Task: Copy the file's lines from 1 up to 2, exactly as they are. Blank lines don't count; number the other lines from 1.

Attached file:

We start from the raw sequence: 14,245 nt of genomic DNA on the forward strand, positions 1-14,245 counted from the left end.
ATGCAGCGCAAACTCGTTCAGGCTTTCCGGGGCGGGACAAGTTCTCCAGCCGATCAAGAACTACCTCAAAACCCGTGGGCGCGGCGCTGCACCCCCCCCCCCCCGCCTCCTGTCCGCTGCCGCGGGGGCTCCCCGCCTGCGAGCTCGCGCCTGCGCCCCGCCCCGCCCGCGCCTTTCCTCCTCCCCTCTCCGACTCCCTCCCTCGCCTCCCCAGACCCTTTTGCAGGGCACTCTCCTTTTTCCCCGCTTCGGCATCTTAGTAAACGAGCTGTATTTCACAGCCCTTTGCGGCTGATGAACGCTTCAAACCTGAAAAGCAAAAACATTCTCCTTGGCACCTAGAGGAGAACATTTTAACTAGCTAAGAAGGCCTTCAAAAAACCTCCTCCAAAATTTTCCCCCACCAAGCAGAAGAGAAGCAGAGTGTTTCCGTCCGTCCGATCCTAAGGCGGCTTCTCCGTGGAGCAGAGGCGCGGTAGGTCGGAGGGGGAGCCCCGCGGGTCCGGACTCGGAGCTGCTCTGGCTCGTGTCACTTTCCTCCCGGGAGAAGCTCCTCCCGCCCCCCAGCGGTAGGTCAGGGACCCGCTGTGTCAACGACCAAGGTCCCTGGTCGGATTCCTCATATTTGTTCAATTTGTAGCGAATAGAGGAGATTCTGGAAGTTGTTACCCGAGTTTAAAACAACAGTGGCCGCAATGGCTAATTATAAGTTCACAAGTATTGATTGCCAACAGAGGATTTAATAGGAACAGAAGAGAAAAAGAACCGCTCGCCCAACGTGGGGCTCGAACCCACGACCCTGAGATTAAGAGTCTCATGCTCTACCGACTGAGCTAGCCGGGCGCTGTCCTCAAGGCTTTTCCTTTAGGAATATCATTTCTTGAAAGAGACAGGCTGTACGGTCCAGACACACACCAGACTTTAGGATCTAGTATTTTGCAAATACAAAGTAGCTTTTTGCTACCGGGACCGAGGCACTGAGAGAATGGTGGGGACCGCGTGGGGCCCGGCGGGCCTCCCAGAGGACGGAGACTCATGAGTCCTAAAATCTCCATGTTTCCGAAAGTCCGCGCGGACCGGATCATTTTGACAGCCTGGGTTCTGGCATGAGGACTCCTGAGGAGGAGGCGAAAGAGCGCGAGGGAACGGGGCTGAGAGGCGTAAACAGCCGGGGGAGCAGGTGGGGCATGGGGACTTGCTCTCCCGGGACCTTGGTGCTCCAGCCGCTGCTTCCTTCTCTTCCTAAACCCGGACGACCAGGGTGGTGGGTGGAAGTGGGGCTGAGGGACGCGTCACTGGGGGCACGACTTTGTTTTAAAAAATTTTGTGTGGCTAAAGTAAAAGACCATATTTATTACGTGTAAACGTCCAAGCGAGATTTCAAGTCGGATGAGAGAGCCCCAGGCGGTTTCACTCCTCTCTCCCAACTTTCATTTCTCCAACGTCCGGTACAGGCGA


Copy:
We start from the raw sequence: 14,245 nt of genomic DNA on the forward strand, positions 1-14,245 counted from the left end.
ATGCAGCGCAAACTCGTTCAGGCTTTCCGGGGCGGGACAAGTTCTCCAGCCGATCAAGAACTACCTCAAAACCCGTGGGCGCGGCGCTGCACCCCCCCCCCCCCGCCTCCTGTCCGCTGCCGCGGGGGCTCCCCGCCTGCGAGCTCGCGCCTGCGCCCCGCCCCGCCCGCGCCTTTCCTCCTCCCCTCTCCGACTCCCTCCCTCGCCTCCCCAGACCCTTTTGCAGGGCACTCTCCTTTTTCCCCGCTTCGGCATCTTAGTAAACGAGCTGTATTTCACAGCCCTTTGCGGCTGATGAACGCTTCAAACCTGAAAAGCAAAAACATTCTCCTTGGCACCTAGAGGAGAACATTTTAACTAGCTAAGAAGGCCTTCAAAAAACCTCCTCCAAAATTTTCCCCCACCAAGCAGAAGAGAAGCAGAGTGTTTCCGTCCGTCCGATCCTAAGGCGGCTTCTCCGTGGAGCAGAGGCGCGGTAGGTCGGAGGGGGAGCCCCGCGGGTCCGGACTCGGAGCTGCTCTGGCTCGTGTCACTTTCCTCCCGGGAGAAGCTCCTCCCGCCCCCCAGCGGTAGGTCAGGGACCCGCTGTGTCAACGACCAAGGTCCCTGGTCGGATTCCTCATATTTGTTCAATTTGTAGCGAATAGAGGAGATTCTGGAAGTTGTTACCCGAGTTTAAAACAACAGTGGCCGCAATGGCTAATTATAAGTTCACAAGTATTGATTGCCAACAGAGGATTTAATAGGAACAGAAGAGAAAAAGAACCGCTCGCCCAACGTGGGGCTCGAACCCACGACCCTGAGATTAAGAGTCTCATGCTCTACCGACTGAGCTAGCCGGGCGCTGTCCTCAAGGCTTTTCCTTTAGGAATATCATTTCTTGAAAGAGACAGGCTGTACGGTCCAGACACACACCAGACTTTAGGATCTAGTATTTTGCAAATACAAAGTAGCTTTTTGCTACCGGGACCGAGGCACTGAGAGAATGGTGGGGACCGCGTGGGGCCCGGCGGGCCTCCCAGAGGACGGAGACTCATGAGTCCTAAAATCTCCATGTTTCCGAAAGTCCGCGCGGACCGGATCATTTTGACAGCCTGGGTTCTGGCATGAGGACTCCTGAGGAGGAGGCGAAAGAGCGCGAGGGAACGGGGCTGAGAGGCGTAAACAGCCGGGGGAGCAGGTGGGGCATGGGGACTTGCTCTCCCGGGACCTTGGTGCTCCAGCCGCTGCTTCCTTCTCTTCCTAAACCCGGACGACCAGGGTGGTGGGTGGAAGTGGGGCTGAGGGACGCGTCACTGGGGGCACGACTTTGTTTTAAAAAATTTTGTGTGGCTAAAGTAAAAGACCATATTTATTACGTGTAAACGTCCAAGCGAGATTTCAAGTCGGATGAGAGAGCCCCAGGCGGTTTCACTCCTCTCTCCCAACTTTCATTTCTCCAACGTCCGGTACAGGCGA